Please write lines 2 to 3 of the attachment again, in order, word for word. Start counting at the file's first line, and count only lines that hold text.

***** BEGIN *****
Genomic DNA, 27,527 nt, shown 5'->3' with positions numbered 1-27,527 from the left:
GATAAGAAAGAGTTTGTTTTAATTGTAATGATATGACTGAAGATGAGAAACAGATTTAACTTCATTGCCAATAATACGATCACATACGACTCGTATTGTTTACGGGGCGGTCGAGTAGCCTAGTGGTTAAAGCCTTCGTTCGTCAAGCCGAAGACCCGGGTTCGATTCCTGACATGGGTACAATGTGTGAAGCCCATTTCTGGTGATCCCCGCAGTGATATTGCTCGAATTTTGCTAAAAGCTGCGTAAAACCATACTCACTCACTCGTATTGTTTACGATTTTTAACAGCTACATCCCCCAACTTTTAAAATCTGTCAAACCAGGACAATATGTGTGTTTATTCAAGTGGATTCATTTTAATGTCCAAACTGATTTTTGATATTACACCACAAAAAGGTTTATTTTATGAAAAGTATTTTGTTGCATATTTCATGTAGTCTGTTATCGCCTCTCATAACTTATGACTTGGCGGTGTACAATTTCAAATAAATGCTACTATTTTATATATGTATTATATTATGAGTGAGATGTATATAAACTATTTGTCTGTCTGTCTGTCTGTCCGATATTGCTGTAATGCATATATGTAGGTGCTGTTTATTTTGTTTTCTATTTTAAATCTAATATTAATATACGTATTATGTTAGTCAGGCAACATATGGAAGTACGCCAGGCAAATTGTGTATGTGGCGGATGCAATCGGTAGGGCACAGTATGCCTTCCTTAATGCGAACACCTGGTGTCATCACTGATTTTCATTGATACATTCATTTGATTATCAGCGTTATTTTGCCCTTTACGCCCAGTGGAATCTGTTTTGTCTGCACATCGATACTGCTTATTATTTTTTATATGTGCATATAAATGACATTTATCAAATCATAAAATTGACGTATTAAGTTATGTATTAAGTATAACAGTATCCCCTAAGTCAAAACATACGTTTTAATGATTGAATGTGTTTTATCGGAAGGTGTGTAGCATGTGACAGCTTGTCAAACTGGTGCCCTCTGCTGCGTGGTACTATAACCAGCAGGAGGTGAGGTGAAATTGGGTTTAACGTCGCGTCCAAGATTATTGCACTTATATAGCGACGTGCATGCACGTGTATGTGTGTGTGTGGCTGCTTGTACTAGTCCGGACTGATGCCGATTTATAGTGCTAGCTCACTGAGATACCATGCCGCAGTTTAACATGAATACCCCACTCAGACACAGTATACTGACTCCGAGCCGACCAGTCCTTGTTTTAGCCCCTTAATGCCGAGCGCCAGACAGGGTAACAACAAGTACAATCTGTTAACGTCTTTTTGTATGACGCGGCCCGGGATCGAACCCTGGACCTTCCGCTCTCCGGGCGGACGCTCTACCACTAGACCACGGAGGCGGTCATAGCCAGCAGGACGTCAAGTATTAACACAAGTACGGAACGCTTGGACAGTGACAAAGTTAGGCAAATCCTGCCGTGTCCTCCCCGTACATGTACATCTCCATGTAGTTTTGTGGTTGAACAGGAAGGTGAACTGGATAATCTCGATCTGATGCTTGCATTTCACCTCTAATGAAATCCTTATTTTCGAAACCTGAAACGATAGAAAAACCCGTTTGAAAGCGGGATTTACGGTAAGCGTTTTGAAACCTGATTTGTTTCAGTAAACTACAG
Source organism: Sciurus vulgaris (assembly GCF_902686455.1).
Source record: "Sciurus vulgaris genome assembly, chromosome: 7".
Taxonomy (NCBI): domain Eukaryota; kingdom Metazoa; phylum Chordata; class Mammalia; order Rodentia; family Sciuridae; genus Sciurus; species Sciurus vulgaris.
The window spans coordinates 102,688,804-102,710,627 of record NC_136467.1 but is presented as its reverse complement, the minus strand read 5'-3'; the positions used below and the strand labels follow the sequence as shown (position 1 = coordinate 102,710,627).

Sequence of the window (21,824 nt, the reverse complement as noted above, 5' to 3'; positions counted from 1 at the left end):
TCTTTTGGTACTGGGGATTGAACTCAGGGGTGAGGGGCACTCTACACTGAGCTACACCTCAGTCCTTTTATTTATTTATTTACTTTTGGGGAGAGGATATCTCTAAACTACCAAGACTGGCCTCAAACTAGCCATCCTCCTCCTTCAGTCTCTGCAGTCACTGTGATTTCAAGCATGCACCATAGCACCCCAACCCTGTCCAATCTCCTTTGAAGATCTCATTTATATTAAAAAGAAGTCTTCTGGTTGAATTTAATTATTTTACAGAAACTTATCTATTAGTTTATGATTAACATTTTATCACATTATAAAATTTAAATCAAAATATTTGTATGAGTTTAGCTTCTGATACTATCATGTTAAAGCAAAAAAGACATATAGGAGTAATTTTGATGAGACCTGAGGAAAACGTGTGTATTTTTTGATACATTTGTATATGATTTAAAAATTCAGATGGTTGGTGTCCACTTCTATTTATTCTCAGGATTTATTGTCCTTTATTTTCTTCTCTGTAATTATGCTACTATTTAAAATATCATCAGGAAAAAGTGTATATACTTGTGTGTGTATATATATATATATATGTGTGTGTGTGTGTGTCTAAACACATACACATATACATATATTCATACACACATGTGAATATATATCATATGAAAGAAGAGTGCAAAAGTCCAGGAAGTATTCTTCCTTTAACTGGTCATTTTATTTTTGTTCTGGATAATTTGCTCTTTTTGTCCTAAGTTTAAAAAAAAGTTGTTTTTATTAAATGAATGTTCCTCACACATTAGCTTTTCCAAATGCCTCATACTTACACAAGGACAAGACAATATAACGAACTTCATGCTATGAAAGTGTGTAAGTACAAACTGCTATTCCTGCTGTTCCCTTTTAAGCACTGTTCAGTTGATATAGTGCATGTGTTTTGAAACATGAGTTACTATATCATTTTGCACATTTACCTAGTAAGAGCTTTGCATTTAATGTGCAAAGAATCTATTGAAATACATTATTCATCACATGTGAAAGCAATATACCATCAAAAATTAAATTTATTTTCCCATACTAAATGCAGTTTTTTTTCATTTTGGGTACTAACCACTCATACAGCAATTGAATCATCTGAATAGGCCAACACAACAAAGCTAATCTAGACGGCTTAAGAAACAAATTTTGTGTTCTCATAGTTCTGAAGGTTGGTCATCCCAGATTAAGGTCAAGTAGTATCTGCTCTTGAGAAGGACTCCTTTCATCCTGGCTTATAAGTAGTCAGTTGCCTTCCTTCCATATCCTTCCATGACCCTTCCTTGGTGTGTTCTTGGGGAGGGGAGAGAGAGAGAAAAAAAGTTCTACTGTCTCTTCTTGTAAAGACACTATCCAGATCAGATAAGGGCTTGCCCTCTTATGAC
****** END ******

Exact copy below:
GATAAGAAAGAGTTTGTTTTAATTGTAATGATATGACTGAAGATGAGAAACAGATTTAACTTCATTGCCAATAATACGATCACATACGACTCGTATTGTTTACGGGGCGGTCGAGTAGCCTAGTGGTTAAAGCCTTCGTTCGTCAAGCCGAAGACCCGGGTTCGATTCCTGACATGGGTACAATGTGTGAAGCCCATTTCTGGTGATCCCCGCAGTGATATTGCTCGAATTTTGCTAAAAGCTGCGTAAAACCATACTCACTCACTCGTATTGTTTACGATTTTTAACAGCTACATCCCCCAACTTTTAAAATCTGTCAAACCAGGACAATATGTGTGTTTATTCAAGTGGATTCATTTTAATGTCCAAACTGATTTTTGATATTACACCACAAAAAGGTTTATTTTATGAAAAGTATTTTGTTGCATATTTCATGTAGTCTGTTATCGCCTCTCATAACTTATGACTTGGCGGTGTACAATTTCAAATAAATGCTACTATTTTATATATGTATTATATTATGAGTGAGATGTATATAAACTATTTGTCTGTCTGTCTGTCTGTCCGATATTGCTGTAATGCATATATGTAGGTGCTGTTTATTTTGTTTTCTATTTTAAATCTAATATTAATATACGTATTATGTTAGTCAGGCAACATATGGAAGTACGCCAGGCAAATTGTGTATGTGGCGGATGCAATCGGTAGGGCACAGTATGCCTTCCTTAATGCGAACACCTGGTGTCATCACTGATTTTCATTGATACATTCATTTGATTATCAGCGTTATTTTGCCCTTTACGCCCAGTGGAATCTGTTTTGTCTGCACATCGATACTGCTTATTATTTTTTATATGTGCATATAAATGACATTTATCAAATCATAAAATTGACGTATTAAGTTATGTATTAAGTATAACAGTATCCCCTAAGTCAAAACATACGTTTTAATGATTGAATGTGTTTTATCGGAAGGTGTGTAGCATGTGACAGCTTGTCAAACTGGTGCCCTCTGCTGCGTGGTACTATAACCAGCAGGAGGTGAGGTGAAATTGGGTTTAACGTCGCGTCCAAGATTATTGCACTTATATAGCGACGTGCATGCACGTGTATGTGTGTGTGTGGCTGCTTGTACTAGTCCGGACTGATGCCGATTTATAGTGCTAGCTCACTGAGATACCATGCCGCAGTTTAACATGAATACCCCACTCAGACACAGTATACTGACTCCGAGCCGACCAGTCCTTGTTTTAGCCCCTTAATGCCGAGCGCCAGACAGGGTAACAACAAGTACAATCTGTTAACGTCTTTTTGTATGACGCGGCCCGGGATCGAACCCTGGACCTTCCGCTCTCCGGGCGGACGCTCTACCACTAGACCACGGAGGCGGTCATAGCCAGCAGGACGTCAAGTATTAACACAAGTACGGAACGCTTGGACAGTGACAAAGTTAGGCAAATCCTGCCGTGTCCTCCCCGTACATGTACATCTCCATGTAGTTTTGTGGTTGAACAGGAAGGTGAACTGGATAATCTCGATCTGATGCTTGCATTTCACCTCTAATGAAATCCTTATTTTCGAAACCTGAAACGATAGAAAAACCCGTTTGAAAGCGGGATTTACGGTAAGCGTTTTGAAACCTGATTTGTTTCAGTAAACTACAG
Source organism: Sciurus vulgaris (assembly GCF_902686455.1).